Maybe it’s the double wide streets with no traffic or the cerulean skies against rugged mountains, but Kingman kinda wins me over. I like a frontier feel, and this town’s got just that. The local paper is the Daily Miner. Ranching and mining groomed Kingman to become the seat of Mohave County. Today it’s just two hours by car from the Las Vegas Strip, a two-day bike fantasy detour I did not entertain.
During two rest days, I eat at almost every local spot and twice at Redneck’s BBQ for the Redneck Nachos, made with sliced baked potato in lieu of tortilla chips. Other than that bit of culinary genius, Kingman is notable only in that it’s my last stop on Route 66 until Los Angeles County.
Adieu, double six. I’ve had an topsy-turvy relationship with the Mother Road, which began on a sour note in Joplin, climaxed in Tulsa, crashed twenty miles later in Sapulpa, flatlined across the Texas panhandle, withered in windswept New Mexico, lifted me up in the Arizona highlands and then punished me with near frostbite. What a great time.
I want to scream how much I hate biking Route 66, but in the end it’s hard to hold a grudge against this old pile of pavement. As a parting gesture of respect, I pay a visit to the museum in Kingman where I appreciate the history of the Legendary Road even more.
West of Kingman, Route 66 turns treacherous. Blind curves and deteriorating tarmac to Oatman, known for roaming donkeys that kick cars and tourists. That sounds fun, but crossing into California, Route 66 hits the Mojave Desert where neither shelter nor water are available for more miles than I can bike in a day. To avoid dying of thirst or frost, I must abandon the Mother Road.
I’ll drop 60 miles south to Lake Havasu City, a snowbird colony on the shores of a man-made lake. Not exactly my scene, but it’s even warmer than Kingman. When you’re on a bicycle in the middle of December with no winter clothes, a few extra degrees can make a characterless city founded in 1964 seem like El Dorado.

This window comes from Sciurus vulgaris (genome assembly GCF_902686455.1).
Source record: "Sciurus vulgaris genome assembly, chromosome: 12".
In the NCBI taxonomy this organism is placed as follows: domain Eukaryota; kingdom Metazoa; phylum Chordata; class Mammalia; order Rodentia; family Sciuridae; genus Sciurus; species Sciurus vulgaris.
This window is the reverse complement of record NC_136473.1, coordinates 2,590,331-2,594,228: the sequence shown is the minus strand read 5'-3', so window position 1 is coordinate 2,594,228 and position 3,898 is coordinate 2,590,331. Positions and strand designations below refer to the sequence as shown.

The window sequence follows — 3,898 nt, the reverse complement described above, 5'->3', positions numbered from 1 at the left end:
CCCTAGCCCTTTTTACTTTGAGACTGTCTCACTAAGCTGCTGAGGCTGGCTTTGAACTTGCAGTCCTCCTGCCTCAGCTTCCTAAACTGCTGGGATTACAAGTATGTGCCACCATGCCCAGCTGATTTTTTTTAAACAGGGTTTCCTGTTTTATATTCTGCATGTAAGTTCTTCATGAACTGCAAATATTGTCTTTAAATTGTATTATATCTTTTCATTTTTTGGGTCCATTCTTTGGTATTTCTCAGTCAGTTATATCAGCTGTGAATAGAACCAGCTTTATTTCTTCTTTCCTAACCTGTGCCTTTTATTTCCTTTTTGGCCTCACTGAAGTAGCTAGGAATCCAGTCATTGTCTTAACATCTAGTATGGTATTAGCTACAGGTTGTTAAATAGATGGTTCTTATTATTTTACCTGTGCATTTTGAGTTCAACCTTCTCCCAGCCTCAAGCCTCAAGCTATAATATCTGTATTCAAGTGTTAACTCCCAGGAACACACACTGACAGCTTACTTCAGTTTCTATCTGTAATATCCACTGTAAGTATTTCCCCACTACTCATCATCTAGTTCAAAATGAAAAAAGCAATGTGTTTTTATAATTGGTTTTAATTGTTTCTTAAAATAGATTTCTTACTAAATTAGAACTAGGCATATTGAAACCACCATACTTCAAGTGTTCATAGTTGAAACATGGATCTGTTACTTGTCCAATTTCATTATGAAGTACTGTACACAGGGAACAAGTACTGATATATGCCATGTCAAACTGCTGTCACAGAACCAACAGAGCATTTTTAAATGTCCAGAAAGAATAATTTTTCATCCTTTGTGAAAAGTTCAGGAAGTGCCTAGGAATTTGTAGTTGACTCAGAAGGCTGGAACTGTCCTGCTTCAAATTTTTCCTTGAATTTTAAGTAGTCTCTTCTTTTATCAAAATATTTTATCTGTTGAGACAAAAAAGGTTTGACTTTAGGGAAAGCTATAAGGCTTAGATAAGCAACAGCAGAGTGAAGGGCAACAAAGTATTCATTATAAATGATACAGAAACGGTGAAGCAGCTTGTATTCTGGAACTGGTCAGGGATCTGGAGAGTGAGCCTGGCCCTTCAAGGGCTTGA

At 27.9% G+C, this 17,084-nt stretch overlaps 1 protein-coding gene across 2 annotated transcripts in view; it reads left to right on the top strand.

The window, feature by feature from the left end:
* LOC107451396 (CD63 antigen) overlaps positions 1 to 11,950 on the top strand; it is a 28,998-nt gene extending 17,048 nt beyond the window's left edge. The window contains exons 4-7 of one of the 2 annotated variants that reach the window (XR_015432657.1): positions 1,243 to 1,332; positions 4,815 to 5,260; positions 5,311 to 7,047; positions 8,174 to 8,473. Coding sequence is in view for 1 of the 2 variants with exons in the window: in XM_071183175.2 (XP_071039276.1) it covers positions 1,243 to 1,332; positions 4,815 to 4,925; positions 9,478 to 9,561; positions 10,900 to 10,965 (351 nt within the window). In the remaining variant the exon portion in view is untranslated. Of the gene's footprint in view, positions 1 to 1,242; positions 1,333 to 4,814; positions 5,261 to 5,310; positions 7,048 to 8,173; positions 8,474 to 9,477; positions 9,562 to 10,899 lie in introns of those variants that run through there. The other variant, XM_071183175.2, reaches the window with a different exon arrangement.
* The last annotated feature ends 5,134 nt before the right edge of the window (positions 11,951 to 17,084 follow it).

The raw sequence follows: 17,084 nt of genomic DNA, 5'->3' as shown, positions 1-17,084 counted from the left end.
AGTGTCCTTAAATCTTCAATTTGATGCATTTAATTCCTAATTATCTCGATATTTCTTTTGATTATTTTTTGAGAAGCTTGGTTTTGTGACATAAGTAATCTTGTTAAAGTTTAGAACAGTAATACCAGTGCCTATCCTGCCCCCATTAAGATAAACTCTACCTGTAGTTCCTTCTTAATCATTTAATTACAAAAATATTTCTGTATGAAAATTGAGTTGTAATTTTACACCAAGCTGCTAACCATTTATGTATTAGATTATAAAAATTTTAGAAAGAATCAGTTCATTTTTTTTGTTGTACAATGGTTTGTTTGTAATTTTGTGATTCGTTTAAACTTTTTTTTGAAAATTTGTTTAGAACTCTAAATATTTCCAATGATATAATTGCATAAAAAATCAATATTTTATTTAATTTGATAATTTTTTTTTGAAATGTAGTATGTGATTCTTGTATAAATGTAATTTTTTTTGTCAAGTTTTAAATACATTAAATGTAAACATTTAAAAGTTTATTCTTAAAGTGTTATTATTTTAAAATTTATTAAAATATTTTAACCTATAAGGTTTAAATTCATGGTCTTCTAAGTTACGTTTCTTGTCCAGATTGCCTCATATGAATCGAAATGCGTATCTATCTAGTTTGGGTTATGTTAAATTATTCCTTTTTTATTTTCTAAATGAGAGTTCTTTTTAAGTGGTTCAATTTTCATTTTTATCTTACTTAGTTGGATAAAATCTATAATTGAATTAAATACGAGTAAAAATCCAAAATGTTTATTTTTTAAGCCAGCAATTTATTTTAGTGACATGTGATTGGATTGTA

As a bonus, the lake is just a few hundred feet above sea level, meaning it’s downhill from Kingman. My winning plan has one catch: only the interstate can take me there. Of course I’ve biked on the interstate before (in Texas, New Mexico and Arizona), but every time it requires feet of faith and nerves of steel.
Nowhere is the automobile given freer reign. The opposite seems true for bicycles until I see a sign that welcomes me forward: Bicycles Use Shoulder Only. OK, some other idiots have tried this before me. Now it’s my turn. Let’s go.
California-bound traffic races ahead like a raging river. The small boost of confidence disappears as I bike onto the wide bank littered with debris.
I pass a sign noting La-La Land is 303 miles away. Three hundred is almost 200, which is almost 100, which is almost done! I could be in LA for New Year’s Eve going a modest 30 miles per day. This could be over in 10 days. I’m tempted to stay on the interstate and cross into California today, but exit south towards Lake Havasu.
I’m a matter of miles from California, yet won’t feel the satisfaction of my final state for another four days. Then I think, what if a car hits me tomorrow? I’ll never feel victorious like I could now. Instead of seizing the day, I’ll take the safer, more scenic route through Havasu.
I refocus on the present. Wispy clouds dissipate into the blue sky and naked mountains rise along the horizon. Palm trees encircling a truck stop like an oasis remind me that I’m thirsty. I refill my water and strip down to two layers, a pleasant change from 100 miles ago when pedaling in four pairs of pants and three pairs of socks.
Moving on, I battle rough shoulder conditions and tense HEY, WATCH IT! moments of cars giving mere inches of clearance. Then freshly laid asphalt widens the shoulder that becomes smoother than warm butter. Water comes into view. Lake Havasu, I see you.
A dramatic downhill despite opposing wind makes a memorable end to a courageous day. I ease pedaling as the orange sun drops behind the mountains, leaving a glowing trail of red and purple towards my destiny in California.
Lake Havasu! I scream, making my presence known and arrival official. I never had heard of this place until a few days ago, yet here I am wide-eyed and happy. That is the beauty of this ride—making indelible memories across an America I never knew existed. Far removed from my cloistered big city provenance, this vulnerability adds extra meaning to every encounter. Treading on unfamiliar ground, I’m grateful for the most mundane things, such as the charity of a white stripe with ribbon of excess pavement.
Lake Havasu City leads to Parker, which leads to Blythe, my beachhead into California. Although my prize of Los Angeles isn’t far, unforeseen discomfort will outmatch my endurance. The darkest days are still ahead and they begin at Bob's Marriott, which is no hotel at all.